The Great Gatsby was originally published in April 1925, which means that those who first read it were much nearer in time to Henry James and even Charles Dickens than we are to Scott Fitzgerald. And that reflection brings a shock. For just as the book survives in our minds partly as a period piece—the encapsulation of the splendors and miseries of “the Jazz Age” (an expression which Fitzgerald coined as well as symbolized)—so does it seem distinctly modern as well as, in certain passages, almost contemporary.
Why does this novel retain such a firm grip on our up-to-the-minute today, even as it is borne back ceaselessly into the past? First, because it represents a declaration of independence by American writing, a noticeably native style and subject owing little to the old European school. Fitzgerald was named for Francis Scott Key, author of “The Star-Spangled Banner” (he even thought of titling his novel Under the Red, White, and Blue), and though we glimpse him now through a mist of booze and debauchery and latter-day Hollywood posturings, it’s important to remember that he was, at bottom, a patriotic young man from the Midwest who always wished he had seen active service in the First World War. Having decided with The Great Gatsby to chisel out nine short and finely wrought chapters that would demand everything he had, Fitzgerald found he’d taken on all the great American themes, from the original “dream” itself to the corresponding loss of innocence.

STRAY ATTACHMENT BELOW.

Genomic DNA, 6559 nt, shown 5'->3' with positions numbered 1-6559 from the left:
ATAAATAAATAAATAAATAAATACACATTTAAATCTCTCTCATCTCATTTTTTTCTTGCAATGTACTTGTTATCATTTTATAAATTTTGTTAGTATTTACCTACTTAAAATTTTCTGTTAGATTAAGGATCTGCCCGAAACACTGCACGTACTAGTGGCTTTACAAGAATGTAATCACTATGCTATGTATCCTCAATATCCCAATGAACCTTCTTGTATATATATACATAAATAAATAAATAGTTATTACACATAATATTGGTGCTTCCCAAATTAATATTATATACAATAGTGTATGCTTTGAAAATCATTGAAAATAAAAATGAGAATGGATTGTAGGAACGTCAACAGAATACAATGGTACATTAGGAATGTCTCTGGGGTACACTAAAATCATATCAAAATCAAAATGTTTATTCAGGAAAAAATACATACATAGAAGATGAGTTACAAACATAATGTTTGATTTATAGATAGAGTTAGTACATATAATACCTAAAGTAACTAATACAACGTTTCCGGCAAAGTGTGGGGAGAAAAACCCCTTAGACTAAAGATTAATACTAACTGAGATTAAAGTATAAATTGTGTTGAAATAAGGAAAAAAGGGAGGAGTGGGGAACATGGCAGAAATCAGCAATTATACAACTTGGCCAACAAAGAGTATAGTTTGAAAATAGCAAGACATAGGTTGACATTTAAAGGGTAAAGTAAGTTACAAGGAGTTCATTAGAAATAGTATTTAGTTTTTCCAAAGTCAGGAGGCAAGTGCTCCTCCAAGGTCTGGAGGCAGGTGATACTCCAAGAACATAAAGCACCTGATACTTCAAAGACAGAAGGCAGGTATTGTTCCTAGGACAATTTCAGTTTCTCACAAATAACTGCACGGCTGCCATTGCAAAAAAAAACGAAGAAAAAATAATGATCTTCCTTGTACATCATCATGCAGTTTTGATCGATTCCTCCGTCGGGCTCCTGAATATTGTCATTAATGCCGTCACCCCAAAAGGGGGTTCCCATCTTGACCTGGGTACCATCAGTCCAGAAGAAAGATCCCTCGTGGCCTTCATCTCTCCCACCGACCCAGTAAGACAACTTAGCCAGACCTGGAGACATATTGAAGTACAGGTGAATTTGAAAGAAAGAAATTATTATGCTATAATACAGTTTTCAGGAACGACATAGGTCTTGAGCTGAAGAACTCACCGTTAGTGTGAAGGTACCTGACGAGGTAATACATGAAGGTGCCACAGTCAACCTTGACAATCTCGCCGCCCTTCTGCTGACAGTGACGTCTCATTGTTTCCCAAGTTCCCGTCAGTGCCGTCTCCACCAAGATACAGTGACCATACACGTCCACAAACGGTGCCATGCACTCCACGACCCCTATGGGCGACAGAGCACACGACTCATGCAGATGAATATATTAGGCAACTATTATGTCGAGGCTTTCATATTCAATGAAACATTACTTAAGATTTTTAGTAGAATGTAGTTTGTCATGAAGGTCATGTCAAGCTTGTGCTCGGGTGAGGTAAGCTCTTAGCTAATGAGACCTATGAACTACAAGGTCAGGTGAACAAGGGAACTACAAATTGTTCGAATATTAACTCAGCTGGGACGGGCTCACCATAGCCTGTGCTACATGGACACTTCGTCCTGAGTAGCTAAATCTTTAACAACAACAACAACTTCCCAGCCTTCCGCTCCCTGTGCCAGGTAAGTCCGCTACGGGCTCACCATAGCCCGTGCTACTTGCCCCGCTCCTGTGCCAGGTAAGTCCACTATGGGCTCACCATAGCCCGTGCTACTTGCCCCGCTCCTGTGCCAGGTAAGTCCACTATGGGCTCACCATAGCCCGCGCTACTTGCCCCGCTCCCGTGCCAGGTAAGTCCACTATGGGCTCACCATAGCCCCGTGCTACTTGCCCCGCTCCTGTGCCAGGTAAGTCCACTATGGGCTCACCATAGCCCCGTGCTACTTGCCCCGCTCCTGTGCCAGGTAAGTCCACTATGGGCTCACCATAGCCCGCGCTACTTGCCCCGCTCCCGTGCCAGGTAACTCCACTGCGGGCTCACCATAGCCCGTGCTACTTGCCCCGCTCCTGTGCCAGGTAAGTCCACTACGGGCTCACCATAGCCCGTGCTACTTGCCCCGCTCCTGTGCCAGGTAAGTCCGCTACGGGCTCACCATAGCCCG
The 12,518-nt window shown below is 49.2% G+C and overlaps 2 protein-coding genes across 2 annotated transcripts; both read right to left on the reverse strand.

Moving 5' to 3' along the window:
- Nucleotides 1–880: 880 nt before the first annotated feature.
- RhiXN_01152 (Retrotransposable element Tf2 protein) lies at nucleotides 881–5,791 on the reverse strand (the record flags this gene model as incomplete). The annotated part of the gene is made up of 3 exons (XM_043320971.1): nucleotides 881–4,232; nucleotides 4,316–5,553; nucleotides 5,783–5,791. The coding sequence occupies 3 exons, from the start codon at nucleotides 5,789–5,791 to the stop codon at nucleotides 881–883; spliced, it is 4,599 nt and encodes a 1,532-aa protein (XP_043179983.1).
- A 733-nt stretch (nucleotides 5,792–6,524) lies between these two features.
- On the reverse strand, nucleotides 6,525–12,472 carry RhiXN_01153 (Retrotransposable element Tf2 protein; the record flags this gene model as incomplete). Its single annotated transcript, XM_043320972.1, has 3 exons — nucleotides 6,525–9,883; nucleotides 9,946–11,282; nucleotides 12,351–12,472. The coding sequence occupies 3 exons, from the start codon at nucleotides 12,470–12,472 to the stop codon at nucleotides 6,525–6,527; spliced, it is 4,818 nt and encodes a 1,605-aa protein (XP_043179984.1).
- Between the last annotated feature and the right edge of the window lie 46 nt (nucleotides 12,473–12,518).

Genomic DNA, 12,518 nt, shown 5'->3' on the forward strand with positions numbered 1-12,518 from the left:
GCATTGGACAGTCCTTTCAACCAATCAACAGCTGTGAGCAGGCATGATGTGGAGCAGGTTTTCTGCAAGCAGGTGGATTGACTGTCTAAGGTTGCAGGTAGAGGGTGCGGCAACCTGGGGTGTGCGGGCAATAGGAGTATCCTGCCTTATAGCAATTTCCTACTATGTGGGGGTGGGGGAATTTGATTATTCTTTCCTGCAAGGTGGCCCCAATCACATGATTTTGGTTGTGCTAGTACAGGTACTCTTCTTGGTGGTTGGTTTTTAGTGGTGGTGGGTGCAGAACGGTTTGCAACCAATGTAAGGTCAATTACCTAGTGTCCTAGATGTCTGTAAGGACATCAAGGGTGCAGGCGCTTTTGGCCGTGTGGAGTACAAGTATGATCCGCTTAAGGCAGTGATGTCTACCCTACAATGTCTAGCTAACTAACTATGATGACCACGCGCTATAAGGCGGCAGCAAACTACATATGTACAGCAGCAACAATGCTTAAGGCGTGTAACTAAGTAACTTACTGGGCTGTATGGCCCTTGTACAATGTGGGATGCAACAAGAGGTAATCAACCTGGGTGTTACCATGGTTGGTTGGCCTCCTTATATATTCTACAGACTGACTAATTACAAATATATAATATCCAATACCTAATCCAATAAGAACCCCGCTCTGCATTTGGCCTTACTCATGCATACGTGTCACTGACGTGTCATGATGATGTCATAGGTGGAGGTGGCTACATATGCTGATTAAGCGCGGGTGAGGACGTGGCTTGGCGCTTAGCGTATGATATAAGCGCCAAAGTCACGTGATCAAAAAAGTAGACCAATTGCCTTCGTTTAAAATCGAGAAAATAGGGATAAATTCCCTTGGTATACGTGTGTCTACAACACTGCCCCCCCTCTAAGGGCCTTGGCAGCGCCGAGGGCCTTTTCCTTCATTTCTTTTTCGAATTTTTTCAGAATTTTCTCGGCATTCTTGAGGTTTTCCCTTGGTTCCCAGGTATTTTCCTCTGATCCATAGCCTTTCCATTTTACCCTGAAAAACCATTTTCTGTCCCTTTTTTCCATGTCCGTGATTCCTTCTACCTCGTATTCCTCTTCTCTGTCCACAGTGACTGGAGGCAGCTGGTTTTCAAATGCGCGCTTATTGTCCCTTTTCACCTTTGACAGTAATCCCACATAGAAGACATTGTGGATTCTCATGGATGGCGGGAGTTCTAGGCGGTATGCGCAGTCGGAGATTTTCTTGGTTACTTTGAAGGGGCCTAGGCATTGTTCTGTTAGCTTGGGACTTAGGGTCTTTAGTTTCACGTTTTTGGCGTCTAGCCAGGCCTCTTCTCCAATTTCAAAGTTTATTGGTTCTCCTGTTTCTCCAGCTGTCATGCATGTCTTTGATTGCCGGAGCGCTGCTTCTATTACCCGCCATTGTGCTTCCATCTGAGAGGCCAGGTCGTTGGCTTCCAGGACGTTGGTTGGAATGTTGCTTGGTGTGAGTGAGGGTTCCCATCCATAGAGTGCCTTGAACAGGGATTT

That phrase, “loss of innocence,” has become stale with overuse and diminishing returns; no other culture is so addicted to this narcissistic impression of itself as having any innocence to lose in the first place. I have seen Mark Twain’s Innocents Abroad described as the literary “declaration of independence” (though Mr. Twain never wrote about sexual obsession). And I have seen the famous “loss” attributed to Watergate, to Vietnam, to Hiroshima, to the Spanish-American War of 1898, and to the assassinations of the Kennedy brothers. Robert Redford dates it, in discussing his movie Quiz Show, to the moment in the respectable 1950s when Americans discovered that the egghead games on TV were fixed. That’s a more plausible suggestion than the one made in the New York Times’s front-page obituary for Frank Sinatra, which solemnly argued that Frank’s croons were the “loss of innocence” for a generation.